After years of fits and starts, Los Angeles' Exposition Light Rail Line is set to open on April 28. Though incomplete, the first section, which connects the city's west side to its downtown, is a milestone in a 50-year saga.
"The Expo line will serve a highly congested east-west corridor, providing the only rail alternative to the west side of Los Angeles," an L.A. Exposition Construction Authority (ECA) spokesman tells ENR. "Once operational to Santa Monica, it is expected to be one of the most heavily used light-rail lines in the nation, with more than 64,000 passengers per day."
The $930-million phase-one project, built by a design-build team of FCI, Fluor and Parsons, has withstood a staggering amount of delays, excess expenditures and controversy since breaking ground more than seven years ago. The section is scheduled to open without service to the Farmdale and Culver City stations, which are still under construction and scheduled to be completed later this summer.
The latest budget analysis forecasts a shortfall of $2.9 million for "cost elements that are known or anticipated at this time." Significant scope changes were made to the project after the award of the contract, including the locations and designs of the rail yard and maintenance shops, ECA says.
"Two stations were also added, and the design on the west end of the project changed from an at-grade interim station to an elevated station on a large aerial structure crossing three streets," ECA explains. "There were significant utility relocations, primarily from overhead to underground, the timing of which was beyond [ECA's] control."
There are seven more miles to go. The primary design-bid-build winner of phase two—a $1.5-billion section from Culver City to Santa Monica—is a joint venture of Skanska USA West and L.A.-based contractor Rados Construction Inc., with designer Parsons Brinckerhoff. The entire line spans 15.2 miles of double track along 19 stations.
The phase-two team, awarded the job last March, has completed other transit projects together. "Our relationship with Steven Rados goes way back, and we’ve done a lot of transit work with PB, mostly in the New York market," says Michael Aparicio, civil executive vice president of the Skanska unit. "BP has done an excellent job of delivering the design, which is about 85% complete, on time," Aparicio adds.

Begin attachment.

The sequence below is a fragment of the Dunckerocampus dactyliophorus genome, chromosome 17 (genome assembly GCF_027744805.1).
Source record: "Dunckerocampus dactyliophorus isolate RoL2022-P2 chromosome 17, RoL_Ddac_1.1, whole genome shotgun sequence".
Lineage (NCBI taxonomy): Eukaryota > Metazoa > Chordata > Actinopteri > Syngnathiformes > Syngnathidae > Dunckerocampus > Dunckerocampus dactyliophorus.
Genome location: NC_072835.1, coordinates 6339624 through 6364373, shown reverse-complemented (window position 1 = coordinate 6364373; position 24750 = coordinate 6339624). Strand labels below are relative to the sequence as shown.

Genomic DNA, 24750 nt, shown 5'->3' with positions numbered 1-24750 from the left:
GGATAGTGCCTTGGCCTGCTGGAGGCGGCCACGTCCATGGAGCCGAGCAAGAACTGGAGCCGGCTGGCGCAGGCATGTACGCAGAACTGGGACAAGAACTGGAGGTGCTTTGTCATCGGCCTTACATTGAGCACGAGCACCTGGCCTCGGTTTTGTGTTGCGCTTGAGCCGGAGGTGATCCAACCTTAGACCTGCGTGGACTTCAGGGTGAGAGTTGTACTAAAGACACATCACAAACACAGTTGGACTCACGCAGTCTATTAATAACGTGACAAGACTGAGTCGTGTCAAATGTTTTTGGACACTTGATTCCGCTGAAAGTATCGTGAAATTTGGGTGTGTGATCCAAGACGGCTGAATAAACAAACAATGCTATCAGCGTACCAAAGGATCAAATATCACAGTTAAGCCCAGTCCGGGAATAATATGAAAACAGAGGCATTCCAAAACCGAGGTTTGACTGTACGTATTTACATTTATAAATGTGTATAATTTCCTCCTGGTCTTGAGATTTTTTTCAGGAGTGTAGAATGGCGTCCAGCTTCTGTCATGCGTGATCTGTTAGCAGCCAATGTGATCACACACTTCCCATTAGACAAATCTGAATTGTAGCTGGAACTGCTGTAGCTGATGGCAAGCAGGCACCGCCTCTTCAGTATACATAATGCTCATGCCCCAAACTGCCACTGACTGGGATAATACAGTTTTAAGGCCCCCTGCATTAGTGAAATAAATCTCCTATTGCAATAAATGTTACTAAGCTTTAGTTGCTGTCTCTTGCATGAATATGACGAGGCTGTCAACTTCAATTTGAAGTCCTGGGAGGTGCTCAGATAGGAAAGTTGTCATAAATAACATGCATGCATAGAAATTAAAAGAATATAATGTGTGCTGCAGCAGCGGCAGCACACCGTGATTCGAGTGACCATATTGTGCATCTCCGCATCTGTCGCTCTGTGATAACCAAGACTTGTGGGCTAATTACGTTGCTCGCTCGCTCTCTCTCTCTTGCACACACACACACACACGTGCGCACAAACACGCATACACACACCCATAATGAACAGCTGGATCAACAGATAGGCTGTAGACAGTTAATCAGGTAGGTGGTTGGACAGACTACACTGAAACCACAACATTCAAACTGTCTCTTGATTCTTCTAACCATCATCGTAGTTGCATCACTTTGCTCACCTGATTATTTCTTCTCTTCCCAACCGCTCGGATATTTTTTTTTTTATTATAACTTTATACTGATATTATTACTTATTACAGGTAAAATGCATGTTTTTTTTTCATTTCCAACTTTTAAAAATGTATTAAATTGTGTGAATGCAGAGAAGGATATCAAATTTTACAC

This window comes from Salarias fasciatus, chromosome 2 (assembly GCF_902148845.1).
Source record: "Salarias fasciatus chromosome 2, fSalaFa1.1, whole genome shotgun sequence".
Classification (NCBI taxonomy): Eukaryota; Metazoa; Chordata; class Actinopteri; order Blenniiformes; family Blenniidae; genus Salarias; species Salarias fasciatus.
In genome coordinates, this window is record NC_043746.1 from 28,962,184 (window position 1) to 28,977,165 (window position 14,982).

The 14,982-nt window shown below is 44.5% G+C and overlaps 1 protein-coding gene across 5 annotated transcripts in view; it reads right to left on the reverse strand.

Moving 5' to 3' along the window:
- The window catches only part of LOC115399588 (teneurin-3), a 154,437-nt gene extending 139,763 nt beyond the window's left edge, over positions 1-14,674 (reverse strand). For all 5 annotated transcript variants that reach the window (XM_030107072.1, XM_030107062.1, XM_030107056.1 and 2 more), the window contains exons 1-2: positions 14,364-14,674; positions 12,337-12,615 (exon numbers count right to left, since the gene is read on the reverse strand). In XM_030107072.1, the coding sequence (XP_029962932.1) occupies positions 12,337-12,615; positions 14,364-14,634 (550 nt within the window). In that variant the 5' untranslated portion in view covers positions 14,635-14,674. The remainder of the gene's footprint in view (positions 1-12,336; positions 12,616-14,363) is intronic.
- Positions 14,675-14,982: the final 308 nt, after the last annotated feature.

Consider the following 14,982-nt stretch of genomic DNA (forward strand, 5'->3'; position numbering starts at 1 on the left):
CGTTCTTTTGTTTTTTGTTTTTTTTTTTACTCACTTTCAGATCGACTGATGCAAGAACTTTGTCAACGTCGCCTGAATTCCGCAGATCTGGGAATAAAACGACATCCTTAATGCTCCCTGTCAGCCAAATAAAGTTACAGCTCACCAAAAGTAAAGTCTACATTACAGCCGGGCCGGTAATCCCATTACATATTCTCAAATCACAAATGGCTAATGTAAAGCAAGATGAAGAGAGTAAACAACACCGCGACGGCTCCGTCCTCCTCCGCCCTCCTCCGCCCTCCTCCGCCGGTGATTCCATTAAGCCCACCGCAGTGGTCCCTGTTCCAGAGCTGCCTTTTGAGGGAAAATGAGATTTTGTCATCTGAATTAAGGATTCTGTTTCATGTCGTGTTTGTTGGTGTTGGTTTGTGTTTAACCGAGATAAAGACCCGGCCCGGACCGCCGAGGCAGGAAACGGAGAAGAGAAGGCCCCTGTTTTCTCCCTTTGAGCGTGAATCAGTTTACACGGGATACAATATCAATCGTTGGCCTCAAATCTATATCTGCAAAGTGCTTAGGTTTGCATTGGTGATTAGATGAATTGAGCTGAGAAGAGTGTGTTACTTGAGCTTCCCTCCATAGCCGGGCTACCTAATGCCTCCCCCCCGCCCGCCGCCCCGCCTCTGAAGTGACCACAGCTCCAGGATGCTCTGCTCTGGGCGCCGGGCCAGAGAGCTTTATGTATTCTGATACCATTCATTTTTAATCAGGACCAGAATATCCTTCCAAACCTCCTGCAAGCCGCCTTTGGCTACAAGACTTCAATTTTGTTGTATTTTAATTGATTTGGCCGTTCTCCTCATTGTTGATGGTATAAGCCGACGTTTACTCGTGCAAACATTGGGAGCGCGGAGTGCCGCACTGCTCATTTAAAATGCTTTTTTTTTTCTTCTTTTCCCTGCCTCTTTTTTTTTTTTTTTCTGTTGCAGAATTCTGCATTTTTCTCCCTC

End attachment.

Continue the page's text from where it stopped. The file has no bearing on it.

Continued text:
Legal disputes are one of the primary risks of the project, experts say.
"All of the public-works departments and utilities have to be coordinated," says Aparicio. "All of the dry and wet utilities have to be identified and moved out of the rail corridor. If you have not captured a plan, then that can cause construction delays."
On April 18, California's 2nd District Court of Appeal sided with ECA against a community organization, Neighbors for Smart Rail, which on environmental grounds sued to stop progress of phase two on a section of the 6.6-mile line. It was the latest episode in challenges from several entities disputing eminent domain and environmental impact claims of the Expo project. Further, several school districts and municipalities have quibbled about the safety and even the cosmetic details of the project.
On the flip side, the historic program aims to alleviate the city's transportation bottlenecks.
"The Santa Monica Freeway is jam-packed everyday, all day," says Rick Jager, spokesman for the L.A. Metro Transit Authority. "Hopefully, this alleviates some of the automobile congestion in that part of the city and has some environmental benefits as well."
The Expo phase-two contract is worth about $560 million for Skanska. "It was very important project for us as we position ourselves as a major transit builder in the west," Aparicio says. "We pursued it for about 18 months—it was a major target."
The Venice Boulevard Bridge, which will keep Expo trains from crossing traffic just past the Culver City Station, is one of the first orders of business for phase-two construction. The $15.3-million work is under contract to Balfour Beatty Infrastructure; Parsons Transportation Group is the designer. The only remaining contract will be for a yard and shops.
"It will be a design-bid-build project with an expected advertising date of early next year," ECA says. "The design team, Maintenance Design Group, is currently about 60% complete."
In light of L.A.'s precarious financial situation and a phase-one budget shortfall, do Skanska and others have reason to be nervous? "The [owner] has a more than adequate budget for phase two," Aparicio comments. "We don’t expect any overruns."
The largest expense for both phases is construction, at about $1 billion, followed by right-of-way acquisition, at about $280 million. The purchase of vehicles costs roughly $250 million.